Amazing Places

This Guy's Backyard Turned Into a 1,300-Foot-Tall Volcano

Most of the time, if you want to spot one of the natural wonders of the world, you're going to have to leave your house. Mt. Everest? Niagara Falls? Uluru? Unless you're sitting on some prime real estate, they're all going to require a taking a trip. But in 1943, a Mexican farmer named Dionisio Pulido got it the other way around, when a brand-new natural wonder decided to spring up in his backyard. Welcome to the volcano Parícutin.

A Mom and Pop Volcano

On the afternoon of February 20, 1943, Dionisio Pulido was just making the rounds of his family's cornfield. You know, the usual: clearing the brush, burning the overgrown shrubbery, and checking for any volcanoes that might have sprung up overnight. And wouldn't you know it, he nearly walked into a small, brand-new ridge. A moment later, it was a hill as tall as him. And then, a tremendous rumbling and a belch of smoke and ash. Dionisio took off running and sounded the alarm.

Fortunately, his family had gotten the hint long before he had, and had already gone into town to seek safety. That night, the residents of the village of Parícutin watched as the volcano surged with fiery lava. One farmer, Celedonio Gutierrez, described the scene in vivid color: "Red flames of fire rose into the darkened sky, some rising 2,600 feet (792 meters) or more into the air, that burst like golden marigolds, and a rain like artificial fire fell to the ground." 24 hours after the first plume of smoke erupted from the earth, the volcano had grown to a staggering 165 feet. And it wouldn't be finished growing for another nine years.

If you've been paying attention, you may have noticed that the name of the volcano and the name of the town are both Parícutin. If you think that bodes poorly for the fate of the town, you're right. Over the course of its eruption, the volcano Parícutin grew to 1,300 feet (396 meters) tall, and both the town of Parícutin and the nearby city of San Juan Parangaricutiro were destroyed. For all that damage, the volcano wasn't especially deadly. Only three people were killed in the eruption, but in a strange twist, none of those deaths were caused by lava or smoke — all three were struck by volcanic lightning.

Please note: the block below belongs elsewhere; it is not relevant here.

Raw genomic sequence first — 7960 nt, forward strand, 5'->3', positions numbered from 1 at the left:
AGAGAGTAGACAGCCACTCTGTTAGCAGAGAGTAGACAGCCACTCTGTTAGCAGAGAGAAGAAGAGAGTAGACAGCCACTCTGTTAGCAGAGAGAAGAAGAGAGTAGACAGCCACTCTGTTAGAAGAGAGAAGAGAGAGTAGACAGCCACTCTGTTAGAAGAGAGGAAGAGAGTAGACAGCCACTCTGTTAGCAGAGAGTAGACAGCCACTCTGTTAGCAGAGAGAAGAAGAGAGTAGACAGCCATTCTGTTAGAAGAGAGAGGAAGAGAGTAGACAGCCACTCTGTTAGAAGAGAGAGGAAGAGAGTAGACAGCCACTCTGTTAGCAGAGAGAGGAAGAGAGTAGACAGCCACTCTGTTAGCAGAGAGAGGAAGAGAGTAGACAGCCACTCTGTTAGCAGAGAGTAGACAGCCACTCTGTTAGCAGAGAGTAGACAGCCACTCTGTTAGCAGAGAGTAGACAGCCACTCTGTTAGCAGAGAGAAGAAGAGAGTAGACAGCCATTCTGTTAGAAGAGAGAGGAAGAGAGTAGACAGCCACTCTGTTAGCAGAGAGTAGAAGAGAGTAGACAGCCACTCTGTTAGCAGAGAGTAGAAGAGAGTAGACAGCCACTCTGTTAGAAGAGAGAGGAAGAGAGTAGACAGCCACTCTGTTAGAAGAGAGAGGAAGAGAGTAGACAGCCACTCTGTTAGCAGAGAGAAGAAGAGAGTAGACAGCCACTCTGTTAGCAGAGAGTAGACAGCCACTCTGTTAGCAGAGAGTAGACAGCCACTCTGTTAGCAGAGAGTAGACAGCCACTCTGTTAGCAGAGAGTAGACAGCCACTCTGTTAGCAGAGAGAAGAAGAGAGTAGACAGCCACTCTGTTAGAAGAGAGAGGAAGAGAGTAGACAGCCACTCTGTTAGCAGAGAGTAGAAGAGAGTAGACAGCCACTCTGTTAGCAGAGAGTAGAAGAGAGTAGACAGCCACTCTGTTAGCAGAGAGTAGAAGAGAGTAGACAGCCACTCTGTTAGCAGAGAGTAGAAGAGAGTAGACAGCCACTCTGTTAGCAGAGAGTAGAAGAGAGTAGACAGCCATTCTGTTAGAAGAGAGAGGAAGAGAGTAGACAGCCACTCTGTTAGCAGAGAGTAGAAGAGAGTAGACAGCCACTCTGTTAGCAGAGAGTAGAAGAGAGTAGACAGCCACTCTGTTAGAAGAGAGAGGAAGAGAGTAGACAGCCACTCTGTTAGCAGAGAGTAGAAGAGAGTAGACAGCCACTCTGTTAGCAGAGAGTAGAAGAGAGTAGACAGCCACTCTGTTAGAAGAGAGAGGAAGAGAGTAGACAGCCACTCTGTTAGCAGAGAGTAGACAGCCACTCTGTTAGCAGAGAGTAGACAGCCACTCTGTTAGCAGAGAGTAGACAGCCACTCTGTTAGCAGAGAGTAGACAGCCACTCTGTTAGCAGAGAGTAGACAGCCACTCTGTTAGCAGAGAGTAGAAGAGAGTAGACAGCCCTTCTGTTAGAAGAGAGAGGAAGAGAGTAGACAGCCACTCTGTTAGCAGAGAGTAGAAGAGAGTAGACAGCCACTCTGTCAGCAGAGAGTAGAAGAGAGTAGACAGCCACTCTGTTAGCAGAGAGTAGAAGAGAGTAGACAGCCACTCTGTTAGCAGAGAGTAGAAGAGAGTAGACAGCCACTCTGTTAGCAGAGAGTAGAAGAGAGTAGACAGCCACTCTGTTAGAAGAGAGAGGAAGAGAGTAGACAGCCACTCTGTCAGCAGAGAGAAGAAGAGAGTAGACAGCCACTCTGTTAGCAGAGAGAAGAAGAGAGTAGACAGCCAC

We'll get to what happened after the eruption soon, but there's one thing we have to mention before moving past those first few days of smoke and lava. Remember Dionisio, whose land contained the magma surprise? He went back to his cornfield one last time before leaving for good, in order to stake his claim on what was left. Hanging on the still smoking volcano he left a sign: "This volcano owned and operated by Dionisio Pulido."

A Fountain of Learning (and Lava)

Parícutin isn't just notable because of how quickly and unexpectedly it showed up. It also represented one of the first chances scientists had to see the lifecycle of a volcano from start to finish. Volcanologists flocked to the area and began teaming up with the locals for on-the-ground expertise. In fact, Celedonio Gutierrez was soon getting his own author credits in scholarly articles about the volcano.

That's not the only recognition the new landmark got, however. Remember, this thing was erupting for nine years straight. It made an impression. You can see it spewing fire in the background of the 1947 film "Captain from Castile," and even as the lava destroyed the surrounding area it created a whole new tourist attraction. Yes, you can visit the (now dead) volcano today and marvel at the sight of the villages encased in lava. You'll even find the steeple of Parangaricutiro's church, the only building tall enough not to be completely engulfed. Even if it hadn't been put on CNN's Seven Natural Wonders round-up, there are a million reasons to check out this one-of-a-kind disaster zone.

Volcán Parícutin

Written by Reuben Westmaas May 1, 2018

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